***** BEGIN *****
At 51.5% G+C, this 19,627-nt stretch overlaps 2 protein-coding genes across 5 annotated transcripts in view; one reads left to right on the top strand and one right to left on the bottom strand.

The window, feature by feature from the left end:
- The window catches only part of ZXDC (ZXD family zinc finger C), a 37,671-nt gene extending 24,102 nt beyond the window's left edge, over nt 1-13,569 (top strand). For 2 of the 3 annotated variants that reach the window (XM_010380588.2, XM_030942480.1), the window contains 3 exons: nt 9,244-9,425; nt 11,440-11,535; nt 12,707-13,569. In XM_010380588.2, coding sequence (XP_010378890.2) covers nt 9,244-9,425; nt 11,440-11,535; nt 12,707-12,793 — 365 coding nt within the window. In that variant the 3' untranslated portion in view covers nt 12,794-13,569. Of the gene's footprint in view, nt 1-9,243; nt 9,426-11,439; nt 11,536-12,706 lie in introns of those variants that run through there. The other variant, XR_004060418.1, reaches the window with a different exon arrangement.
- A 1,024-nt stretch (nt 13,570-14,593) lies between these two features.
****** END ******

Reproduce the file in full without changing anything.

At 51.5% G+C, this 19,627-nt stretch overlaps 2 protein-coding genes across 5 annotated transcripts in view; one reads left to right on the top strand and one right to left on the bottom strand.

The window, feature by feature from the left end:
- The window catches only part of ZXDC (ZXD family zinc finger C), a 37,671-nt gene extending 24,102 nt beyond the window's left edge, over nt 1-13,569 (top strand). For 2 of the 3 annotated variants that reach the window (XM_010380588.2, XM_030942480.1), the window contains 3 exons: nt 9,244-9,425; nt 11,440-11,535; nt 12,707-13,569. In XM_010380588.2, coding sequence (XP_010378890.2) covers nt 9,244-9,425; nt 11,440-11,535; nt 12,707-12,793 — 365 coding nt within the window. In that variant the 3' untranslated portion in view covers nt 12,794-13,569. Of the gene's footprint in view, nt 1-9,243; nt 9,426-11,439; nt 11,536-12,706 lie in introns of those variants that run through there. The other variant, XR_004060418.1, reaches the window with a different exon arrangement.
- A 1,024-nt stretch (nt 13,570-14,593) lies between these two features.